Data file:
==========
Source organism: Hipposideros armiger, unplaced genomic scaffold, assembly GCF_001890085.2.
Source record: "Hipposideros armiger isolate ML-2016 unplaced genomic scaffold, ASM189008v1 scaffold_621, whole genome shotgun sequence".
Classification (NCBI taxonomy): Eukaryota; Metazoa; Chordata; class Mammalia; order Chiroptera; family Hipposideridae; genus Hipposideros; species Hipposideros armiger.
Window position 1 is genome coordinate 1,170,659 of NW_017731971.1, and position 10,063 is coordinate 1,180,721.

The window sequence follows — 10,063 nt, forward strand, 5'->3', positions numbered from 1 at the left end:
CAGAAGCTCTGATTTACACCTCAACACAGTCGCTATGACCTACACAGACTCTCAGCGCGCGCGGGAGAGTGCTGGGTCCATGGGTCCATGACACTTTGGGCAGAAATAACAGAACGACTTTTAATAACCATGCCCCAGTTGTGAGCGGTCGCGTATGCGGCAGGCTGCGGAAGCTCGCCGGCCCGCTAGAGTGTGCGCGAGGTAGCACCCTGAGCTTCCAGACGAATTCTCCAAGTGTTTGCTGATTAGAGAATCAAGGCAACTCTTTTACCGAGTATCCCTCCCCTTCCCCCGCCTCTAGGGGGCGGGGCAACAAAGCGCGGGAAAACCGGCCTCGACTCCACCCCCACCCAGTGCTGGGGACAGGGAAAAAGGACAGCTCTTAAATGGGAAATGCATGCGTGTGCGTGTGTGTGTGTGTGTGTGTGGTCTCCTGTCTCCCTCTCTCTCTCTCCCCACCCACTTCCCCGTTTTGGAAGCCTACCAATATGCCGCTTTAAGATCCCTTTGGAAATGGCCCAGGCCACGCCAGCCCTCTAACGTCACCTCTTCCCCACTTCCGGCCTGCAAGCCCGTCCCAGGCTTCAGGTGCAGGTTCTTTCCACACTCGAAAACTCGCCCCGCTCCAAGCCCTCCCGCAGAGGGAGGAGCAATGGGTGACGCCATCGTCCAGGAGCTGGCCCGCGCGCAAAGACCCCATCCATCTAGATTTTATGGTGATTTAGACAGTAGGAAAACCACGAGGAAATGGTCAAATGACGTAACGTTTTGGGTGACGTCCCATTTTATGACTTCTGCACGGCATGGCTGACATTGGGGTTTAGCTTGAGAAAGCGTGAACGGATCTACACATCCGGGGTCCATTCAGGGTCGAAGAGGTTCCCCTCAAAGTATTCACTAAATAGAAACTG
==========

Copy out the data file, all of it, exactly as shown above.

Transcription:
Source organism: Hipposideros armiger, unplaced genomic scaffold, assembly GCF_001890085.2.
Source record: "Hipposideros armiger isolate ML-2016 unplaced genomic scaffold, ASM189008v1 scaffold_621, whole genome shotgun sequence".
Classification (NCBI taxonomy): Eukaryota; Metazoa; Chordata; class Mammalia; order Chiroptera; family Hipposideridae; genus Hipposideros; species Hipposideros armiger.
Window position 1 is genome coordinate 1,170,659 of NW_017731971.1, and position 10,063 is coordinate 1,180,721.

The window sequence follows — 10,063 nt, forward strand, 5'->3', positions numbered from 1 at the left end:
CAGAAGCTCTGATTTACACCTCAACACAGTCGCTATGACCTACACAGACTCTCAGCGCGCGCGGGAGAGTGCTGGGTCCATGGGTCCATGACACTTTGGGCAGAAATAACAGAACGACTTTTAATAACCATGCCCCAGTTGTGAGCGGTCGCGTATGCGGCAGGCTGCGGAAGCTCGCCGGCCCGCTAGAGTGTGCGCGAGGTAGCACCCTGAGCTTCCAGACGAATTCTCCAAGTGTTTGCTGATTAGAGAATCAAGGCAACTCTTTTACCGAGTATCCCTCCCCTTCCCCCGCCTCTAGGGGGCGGGGCAACAAAGCGCGGGAAAACCGGCCTCGACTCCACCCCCACCCAGTGCTGGGGACAGGGAAAAAGGACAGCTCTTAAATGGGAAATGCATGCGTGTGCGTGTGTGTGTGTGTGTGTGTGGTCTCCTGTCTCCCTCTCTCTCTCTCCCCACCCACTTCCCCGTTTTGGAAGCCTACCAATATGCCGCTTTAAGATCCCTTTGGAAATGGCCCAGGCCACGCCAGCCCTCTAACGTCACCTCTTCCCCACTTCCGGCCTGCAAGCCCGTCCCAGGCTTCAGGTGCAGGTTCTTTCCACACTCGAAAACTCGCCCCGCTCCAAGCCCTCCCGCAGAGGGAGGAGCAATGGGTGACGCCATCGTCCAGGAGCTGGCCCGCGCGCAAAGACCCCATCCATCTAGATTTTATGGTGATTTAGACAGTAGGAAAACCACGAGGAAATGGTCAAATGACGTAACGTTTTGGGTGACGTCCCATTTTATGACTTCTGCACGGCATGGCTGACATTGGGGTTTAGCTTGAGAAAGCGTGAACGGATCTACACATCCGGGGTCCATTCAGGGTCGAAGAGGTTCCCCTCAAAGTATTCACTAAATAGAAACTG